Sunday, May 19, 2024

Review: Editors close the inaugural Beyond The Tracks in style

  • Birmingham favourites Editors closed the first edition of Beyond The Tracks Festival on Sunday September 17th
  • Editors followed in the footsteps of their headlining predecessors Orbital, Leftfield and Ocean Colour Scene 
  • Despite the rain, those in attendance enjoyed the likes of The Jesus & Mary Chain, Slowdive, Wild Beasts and Peter Hook & The Light

Read: Review: A triumphant opening day for Beyond The Tracks Festival 2017
Read: Review: Ocean Colour Scene headline day 2 of Beyond The Tracks

It was a tale of two weathers on the final day of Beyond The Tracks. What started off as a relatively sunny afternoon descended in to a sodden affair, as the rain teased us all intermittently. Nevertheless, spirits were not dampened as the Birmingham crowd enjoyed a line-up which featured their psychedelic, shoegaze and indie heroes all in one place.

Following a rousing early performance from Nadine Shah, it’s the turn of Joy Division’s Peter Hook (& the Light) to get the early birds moving their feet. Ploughing through his repertoire of Joy Division and New Order hits, Hook grabs the first singalongs of the day on ‘Digital’ and ‘She’s Lost Control’. It’s no surprise that ‘Love Will Tear Us Apart’ boasts the biggest reaction of the set, so much so that Hook takes his t-shirt off and throws it in to the crowd.

Peter Hook & The Light

It’s a quick hop left to the second stage for Birmingham’s very own Hoopla Blue, who recently released their latest AA single ‘Breasts/Bread’ via FOMA. It’s difficult to pin Hoopla Blue down to one genre but that’s what makes them so great. Their experimental influences weave in and out of their sound and with a recent Flaming Lips support slot and a future Selfridges in-store performance in the pipeline, the only way is up for this Kings Heath lot.

Hoopla Blue

As the sun hits and a rainbow vaguely starts to appear over the harsh Digbeth skyline, Slowdive are next up. Slowdive fans may be able to spot the pun in the first sentence. I’m not even sorry. Despite being the country’s second city, it’s not often that Birmingham manages to entice such a genre-defining band like Slowdive to its small circuit of festivals and the majority in attendance watch on in awe. With a short but sweet set, the Reading quintet manage to combine new and old with 2017’s ‘Sugar For The Pill’ and 1993’s ‘When The Sun Hits’ providing a blissful wall of noise in amongst the imposing concrete jungle.


The end of Slowdive signals the start of the rain with those in their hundreds seeking shelter by any means possible, even bumper cars and portaloos. This results in a dwindling crowd for Wild Beasts despite lead singer Hayden Thorpe declaring the band’s love for Birmingham, citing many happy memories in the Midlands. The band go on to showcase hits from their back catalogue including early groover ‘We Still Got The Taste Dancing On Our Tongues’ through to their latest material ‘Alpha Female’ and ‘Get My Bang’.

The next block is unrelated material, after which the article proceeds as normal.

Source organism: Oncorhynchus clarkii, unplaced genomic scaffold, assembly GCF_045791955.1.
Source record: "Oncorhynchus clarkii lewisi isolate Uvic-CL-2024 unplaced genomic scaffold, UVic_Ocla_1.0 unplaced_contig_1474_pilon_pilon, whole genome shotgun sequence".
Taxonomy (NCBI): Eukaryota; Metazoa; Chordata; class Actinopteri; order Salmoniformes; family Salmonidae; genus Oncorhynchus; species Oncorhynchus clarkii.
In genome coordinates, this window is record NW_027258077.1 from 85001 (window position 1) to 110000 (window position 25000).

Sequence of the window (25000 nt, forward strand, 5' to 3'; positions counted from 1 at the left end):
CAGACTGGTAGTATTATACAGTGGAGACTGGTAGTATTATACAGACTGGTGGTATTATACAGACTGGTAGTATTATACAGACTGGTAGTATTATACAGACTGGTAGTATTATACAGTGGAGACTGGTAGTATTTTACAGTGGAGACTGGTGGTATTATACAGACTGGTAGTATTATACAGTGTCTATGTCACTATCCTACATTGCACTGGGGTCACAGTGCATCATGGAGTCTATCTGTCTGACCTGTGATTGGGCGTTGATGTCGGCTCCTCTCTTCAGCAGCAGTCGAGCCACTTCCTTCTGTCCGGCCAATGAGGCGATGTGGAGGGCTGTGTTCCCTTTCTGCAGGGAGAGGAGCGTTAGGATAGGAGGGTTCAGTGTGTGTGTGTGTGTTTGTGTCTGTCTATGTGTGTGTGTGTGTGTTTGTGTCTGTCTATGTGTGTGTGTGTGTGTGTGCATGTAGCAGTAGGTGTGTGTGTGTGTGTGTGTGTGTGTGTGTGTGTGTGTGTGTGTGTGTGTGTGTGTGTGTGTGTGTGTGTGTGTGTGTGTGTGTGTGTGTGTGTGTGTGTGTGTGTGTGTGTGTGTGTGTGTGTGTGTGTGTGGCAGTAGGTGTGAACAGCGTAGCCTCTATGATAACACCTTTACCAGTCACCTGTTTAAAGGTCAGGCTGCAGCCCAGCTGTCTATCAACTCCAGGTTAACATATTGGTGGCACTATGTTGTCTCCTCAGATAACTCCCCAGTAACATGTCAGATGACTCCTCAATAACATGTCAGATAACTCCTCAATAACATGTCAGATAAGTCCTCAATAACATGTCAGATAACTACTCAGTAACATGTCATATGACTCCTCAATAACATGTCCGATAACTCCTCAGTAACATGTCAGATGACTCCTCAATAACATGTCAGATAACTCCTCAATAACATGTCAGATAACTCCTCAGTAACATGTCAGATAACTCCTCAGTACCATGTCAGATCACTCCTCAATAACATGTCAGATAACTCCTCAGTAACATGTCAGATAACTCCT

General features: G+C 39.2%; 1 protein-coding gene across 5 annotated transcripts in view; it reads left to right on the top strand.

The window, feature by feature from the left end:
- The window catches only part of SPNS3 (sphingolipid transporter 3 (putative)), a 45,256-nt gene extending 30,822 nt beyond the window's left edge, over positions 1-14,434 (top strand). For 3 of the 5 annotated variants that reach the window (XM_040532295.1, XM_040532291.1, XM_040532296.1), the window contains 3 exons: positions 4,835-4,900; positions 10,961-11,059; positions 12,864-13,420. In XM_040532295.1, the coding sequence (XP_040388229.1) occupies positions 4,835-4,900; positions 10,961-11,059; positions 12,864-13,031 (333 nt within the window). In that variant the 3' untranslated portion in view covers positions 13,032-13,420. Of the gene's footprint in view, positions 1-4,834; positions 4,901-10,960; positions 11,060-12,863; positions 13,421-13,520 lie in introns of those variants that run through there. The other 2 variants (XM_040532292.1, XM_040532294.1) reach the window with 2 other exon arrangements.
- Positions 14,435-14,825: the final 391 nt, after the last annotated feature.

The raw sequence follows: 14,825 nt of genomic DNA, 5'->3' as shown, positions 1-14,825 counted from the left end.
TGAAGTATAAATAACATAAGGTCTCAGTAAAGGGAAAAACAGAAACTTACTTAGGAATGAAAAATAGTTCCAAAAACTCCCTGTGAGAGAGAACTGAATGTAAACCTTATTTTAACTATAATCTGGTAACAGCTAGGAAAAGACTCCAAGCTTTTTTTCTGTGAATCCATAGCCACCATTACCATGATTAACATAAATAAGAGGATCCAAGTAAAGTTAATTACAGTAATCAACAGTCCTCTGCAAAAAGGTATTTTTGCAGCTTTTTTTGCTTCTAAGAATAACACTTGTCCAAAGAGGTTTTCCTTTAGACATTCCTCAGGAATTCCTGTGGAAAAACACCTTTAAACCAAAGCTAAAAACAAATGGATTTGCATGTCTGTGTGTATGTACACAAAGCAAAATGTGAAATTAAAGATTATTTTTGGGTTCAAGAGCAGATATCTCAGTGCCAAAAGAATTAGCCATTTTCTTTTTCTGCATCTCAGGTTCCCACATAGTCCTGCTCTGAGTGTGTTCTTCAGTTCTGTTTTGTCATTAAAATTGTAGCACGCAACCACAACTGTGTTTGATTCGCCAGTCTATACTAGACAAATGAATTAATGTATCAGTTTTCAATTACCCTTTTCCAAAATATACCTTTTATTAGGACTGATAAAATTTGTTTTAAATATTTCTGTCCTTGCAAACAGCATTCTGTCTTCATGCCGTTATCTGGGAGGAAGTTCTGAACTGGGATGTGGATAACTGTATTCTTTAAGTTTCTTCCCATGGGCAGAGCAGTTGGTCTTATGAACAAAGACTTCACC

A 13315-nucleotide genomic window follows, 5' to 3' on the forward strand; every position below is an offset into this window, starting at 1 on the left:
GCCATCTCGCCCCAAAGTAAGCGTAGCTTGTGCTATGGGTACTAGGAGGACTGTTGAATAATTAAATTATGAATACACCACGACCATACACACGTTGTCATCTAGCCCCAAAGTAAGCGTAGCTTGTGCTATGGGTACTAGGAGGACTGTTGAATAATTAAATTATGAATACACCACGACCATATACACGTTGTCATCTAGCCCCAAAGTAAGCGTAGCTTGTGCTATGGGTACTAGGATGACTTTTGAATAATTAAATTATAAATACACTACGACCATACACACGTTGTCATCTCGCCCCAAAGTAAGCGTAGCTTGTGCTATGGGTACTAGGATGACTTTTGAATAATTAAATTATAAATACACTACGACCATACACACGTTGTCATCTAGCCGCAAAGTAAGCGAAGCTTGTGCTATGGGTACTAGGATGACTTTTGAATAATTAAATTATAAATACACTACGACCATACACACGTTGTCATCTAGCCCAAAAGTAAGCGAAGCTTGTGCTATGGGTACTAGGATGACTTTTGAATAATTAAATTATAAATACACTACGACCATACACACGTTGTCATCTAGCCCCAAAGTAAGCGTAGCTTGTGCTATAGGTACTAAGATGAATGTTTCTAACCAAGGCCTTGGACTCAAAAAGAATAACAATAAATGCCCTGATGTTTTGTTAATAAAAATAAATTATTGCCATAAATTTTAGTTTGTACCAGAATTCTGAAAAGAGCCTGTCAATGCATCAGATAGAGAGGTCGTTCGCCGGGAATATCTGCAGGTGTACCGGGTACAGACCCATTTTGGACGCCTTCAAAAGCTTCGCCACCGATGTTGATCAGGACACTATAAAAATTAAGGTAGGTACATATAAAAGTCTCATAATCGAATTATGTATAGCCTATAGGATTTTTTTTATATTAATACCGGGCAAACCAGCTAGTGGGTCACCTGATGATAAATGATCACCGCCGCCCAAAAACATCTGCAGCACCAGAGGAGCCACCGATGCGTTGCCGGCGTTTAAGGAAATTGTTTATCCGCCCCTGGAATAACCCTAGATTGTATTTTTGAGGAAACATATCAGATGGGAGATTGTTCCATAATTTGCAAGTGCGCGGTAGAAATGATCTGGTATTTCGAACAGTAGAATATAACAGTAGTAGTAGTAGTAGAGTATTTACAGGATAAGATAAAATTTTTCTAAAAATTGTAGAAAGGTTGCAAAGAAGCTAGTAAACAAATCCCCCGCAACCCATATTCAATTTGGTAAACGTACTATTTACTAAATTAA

Wild Beasts

Another hop left to the second stage sees another local band on show, Victories at Sea. Plagued with technical difficulties and unfortunately at the mercy of The Jesus & Mary Chain’s start time, the trio power through a shortened set to play a smattering of songs from their debut record Everything Forever. Despite the initial issues, the band pull through to a rapturous reception.

Victories at Sea

Having released their first album in just under 20 years – Damage and Joy – it was clear that The Jesus & Mary Chain were a big pull on Sunday. Away from the likes of ‘Just Like Honey’ is another fitting weather-related track ‘Nine Million Rainy Days,’ providing a slight breather from the blistering wall of shoegaze/punk guitars that the Scottish group are so famed for. Ending on ‘I Hate Rock and Roll’, even the coolest of JAMC fans were seen bopping away and reliving the soundtracks of their 80s youth.

The Jesus & Mary Chain

It was the job of Editors to close the inaugural Beyond The Tracks – and of course they obliged. Treating fans to a mix of old and new material, the Birmingham-born band reminded us all why they are so adored here with an 18-song set. Despite the packed bill, it’s Editors who people are here to see and those bellowing the lyrics back at frontman Tom Smith are here to show it. From the crawling bassline of ‘Sugar’ through to the dark undertones of ‘Eat Raw Meat = Blood Drool’, there’s no letting off from this band who cut their teeth in the city’s suburbs. Smith, grin on face, seems to be loving every moment.


Despite their new material still hitting the right chords, the early tracks are what Editors fans want to hear. The surprise addition of ‘Open Your Arms’ in the encore is a joy to hear, with Smith stating that they wanted to play a couple that they wouldn’t normally play. ‘Bullets’ and ‘Munich’ follow with their tried-and-tested set closer ‘Papillon’ ending the weekend in electronic fashion, the same way the Friday of Beyond The Tracks started so strongly.


Editors have come a long way since playing at tiny venues like The Flapper, and I can’t think of a better band to close this festival. Beyond The Tracks was a wonderful addition to a bustling city and long may it continue.


Photographs by Paul Reynolds

Richard Franks

Founding editor of Counteract. Freelance travel and music journalist.